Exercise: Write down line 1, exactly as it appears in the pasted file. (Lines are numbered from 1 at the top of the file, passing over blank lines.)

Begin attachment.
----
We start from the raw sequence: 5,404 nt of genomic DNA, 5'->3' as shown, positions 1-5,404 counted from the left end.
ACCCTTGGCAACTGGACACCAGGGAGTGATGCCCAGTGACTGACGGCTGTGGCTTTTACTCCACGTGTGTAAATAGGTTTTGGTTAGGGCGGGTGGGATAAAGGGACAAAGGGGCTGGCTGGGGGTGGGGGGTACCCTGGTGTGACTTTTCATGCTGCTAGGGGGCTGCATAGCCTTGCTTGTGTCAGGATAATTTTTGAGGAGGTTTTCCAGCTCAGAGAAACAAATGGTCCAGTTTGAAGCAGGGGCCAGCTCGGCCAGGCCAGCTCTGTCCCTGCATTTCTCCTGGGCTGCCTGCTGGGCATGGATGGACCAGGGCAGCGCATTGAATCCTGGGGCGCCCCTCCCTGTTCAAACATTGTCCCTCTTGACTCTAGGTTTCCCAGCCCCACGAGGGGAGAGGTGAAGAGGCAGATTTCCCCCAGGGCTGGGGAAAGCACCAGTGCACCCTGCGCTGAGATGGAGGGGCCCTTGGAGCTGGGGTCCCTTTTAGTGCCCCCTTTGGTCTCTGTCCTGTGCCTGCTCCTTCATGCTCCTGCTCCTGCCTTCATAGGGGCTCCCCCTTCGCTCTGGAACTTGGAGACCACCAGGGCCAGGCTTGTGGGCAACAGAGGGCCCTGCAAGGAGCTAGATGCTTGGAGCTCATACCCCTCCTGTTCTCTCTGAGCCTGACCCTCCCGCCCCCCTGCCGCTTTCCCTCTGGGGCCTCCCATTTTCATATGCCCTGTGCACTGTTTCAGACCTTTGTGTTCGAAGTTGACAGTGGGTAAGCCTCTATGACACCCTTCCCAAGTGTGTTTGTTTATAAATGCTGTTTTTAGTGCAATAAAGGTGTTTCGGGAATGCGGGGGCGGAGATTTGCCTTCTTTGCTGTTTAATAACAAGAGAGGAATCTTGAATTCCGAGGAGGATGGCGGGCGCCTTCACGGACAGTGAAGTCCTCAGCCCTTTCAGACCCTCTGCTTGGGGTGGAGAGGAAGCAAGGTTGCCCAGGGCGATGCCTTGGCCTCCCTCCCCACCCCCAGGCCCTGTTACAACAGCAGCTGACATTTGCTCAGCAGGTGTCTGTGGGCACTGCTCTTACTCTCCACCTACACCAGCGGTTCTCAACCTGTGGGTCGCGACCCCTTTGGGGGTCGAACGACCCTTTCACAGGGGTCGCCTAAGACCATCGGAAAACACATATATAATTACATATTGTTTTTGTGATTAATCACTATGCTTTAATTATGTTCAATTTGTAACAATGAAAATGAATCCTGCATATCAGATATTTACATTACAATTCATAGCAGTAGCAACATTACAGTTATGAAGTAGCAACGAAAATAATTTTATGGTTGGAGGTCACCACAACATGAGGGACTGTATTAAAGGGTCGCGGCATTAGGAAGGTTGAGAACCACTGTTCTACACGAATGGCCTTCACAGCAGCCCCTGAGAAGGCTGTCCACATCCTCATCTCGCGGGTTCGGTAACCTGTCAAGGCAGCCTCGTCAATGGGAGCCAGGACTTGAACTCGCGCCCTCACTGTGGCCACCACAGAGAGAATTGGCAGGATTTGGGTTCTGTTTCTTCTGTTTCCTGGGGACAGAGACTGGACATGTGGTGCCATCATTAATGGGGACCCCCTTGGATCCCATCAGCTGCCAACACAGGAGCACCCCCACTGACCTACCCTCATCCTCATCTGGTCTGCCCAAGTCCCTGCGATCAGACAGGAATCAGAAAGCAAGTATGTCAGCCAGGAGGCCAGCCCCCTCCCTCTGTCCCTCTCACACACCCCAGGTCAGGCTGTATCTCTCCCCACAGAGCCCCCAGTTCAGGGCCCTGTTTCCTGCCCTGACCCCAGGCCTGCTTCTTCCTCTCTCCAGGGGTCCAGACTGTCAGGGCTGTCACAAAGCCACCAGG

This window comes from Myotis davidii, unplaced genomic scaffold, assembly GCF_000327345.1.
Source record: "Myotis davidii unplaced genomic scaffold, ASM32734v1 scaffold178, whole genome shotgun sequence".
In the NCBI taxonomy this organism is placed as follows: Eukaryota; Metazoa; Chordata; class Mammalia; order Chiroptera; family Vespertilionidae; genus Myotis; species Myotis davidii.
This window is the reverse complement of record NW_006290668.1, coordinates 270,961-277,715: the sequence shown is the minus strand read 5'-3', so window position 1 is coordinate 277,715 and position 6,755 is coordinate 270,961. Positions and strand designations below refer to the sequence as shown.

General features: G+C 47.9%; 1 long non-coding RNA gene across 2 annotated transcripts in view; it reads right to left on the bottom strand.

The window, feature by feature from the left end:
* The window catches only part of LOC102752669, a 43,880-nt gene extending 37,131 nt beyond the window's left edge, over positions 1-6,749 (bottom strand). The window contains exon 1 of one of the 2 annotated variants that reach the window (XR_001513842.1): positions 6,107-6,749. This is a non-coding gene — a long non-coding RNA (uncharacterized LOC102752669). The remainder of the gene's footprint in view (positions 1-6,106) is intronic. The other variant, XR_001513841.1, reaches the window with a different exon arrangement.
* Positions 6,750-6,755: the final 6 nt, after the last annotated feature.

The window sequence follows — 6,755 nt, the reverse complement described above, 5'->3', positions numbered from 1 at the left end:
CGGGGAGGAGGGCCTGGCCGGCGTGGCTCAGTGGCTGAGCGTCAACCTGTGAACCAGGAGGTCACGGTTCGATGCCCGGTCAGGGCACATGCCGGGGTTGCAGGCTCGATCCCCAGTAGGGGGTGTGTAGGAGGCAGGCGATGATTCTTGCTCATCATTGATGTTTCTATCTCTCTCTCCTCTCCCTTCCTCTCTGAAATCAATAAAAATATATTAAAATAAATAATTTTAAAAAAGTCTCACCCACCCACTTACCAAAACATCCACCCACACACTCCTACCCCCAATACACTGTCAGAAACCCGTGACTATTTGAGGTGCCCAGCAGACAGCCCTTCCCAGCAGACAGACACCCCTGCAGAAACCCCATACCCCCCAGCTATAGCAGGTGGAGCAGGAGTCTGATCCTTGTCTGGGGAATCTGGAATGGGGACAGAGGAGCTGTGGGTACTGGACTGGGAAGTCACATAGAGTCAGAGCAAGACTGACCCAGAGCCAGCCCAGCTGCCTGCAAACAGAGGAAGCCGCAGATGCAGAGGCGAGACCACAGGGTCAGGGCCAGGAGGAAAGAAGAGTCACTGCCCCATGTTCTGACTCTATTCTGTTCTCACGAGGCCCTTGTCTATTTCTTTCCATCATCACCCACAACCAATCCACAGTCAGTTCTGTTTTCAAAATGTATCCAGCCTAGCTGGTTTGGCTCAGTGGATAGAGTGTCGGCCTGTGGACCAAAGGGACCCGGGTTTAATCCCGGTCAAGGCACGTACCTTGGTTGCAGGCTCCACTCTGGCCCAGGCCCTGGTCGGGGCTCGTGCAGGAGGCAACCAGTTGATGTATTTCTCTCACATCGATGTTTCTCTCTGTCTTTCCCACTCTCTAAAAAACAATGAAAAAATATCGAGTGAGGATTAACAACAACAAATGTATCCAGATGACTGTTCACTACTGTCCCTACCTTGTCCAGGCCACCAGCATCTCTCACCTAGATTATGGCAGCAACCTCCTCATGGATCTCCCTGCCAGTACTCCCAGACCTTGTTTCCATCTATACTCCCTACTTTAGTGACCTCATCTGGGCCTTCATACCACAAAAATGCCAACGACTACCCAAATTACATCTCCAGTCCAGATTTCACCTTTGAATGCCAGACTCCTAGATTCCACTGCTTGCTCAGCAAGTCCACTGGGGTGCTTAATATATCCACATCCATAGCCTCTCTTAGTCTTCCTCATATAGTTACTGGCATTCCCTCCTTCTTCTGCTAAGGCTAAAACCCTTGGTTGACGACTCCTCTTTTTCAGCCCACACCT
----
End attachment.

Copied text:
We start from the raw sequence: 5,404 nt of genomic DNA, 5'->3' as shown, positions 1-5,404 counted from the left end.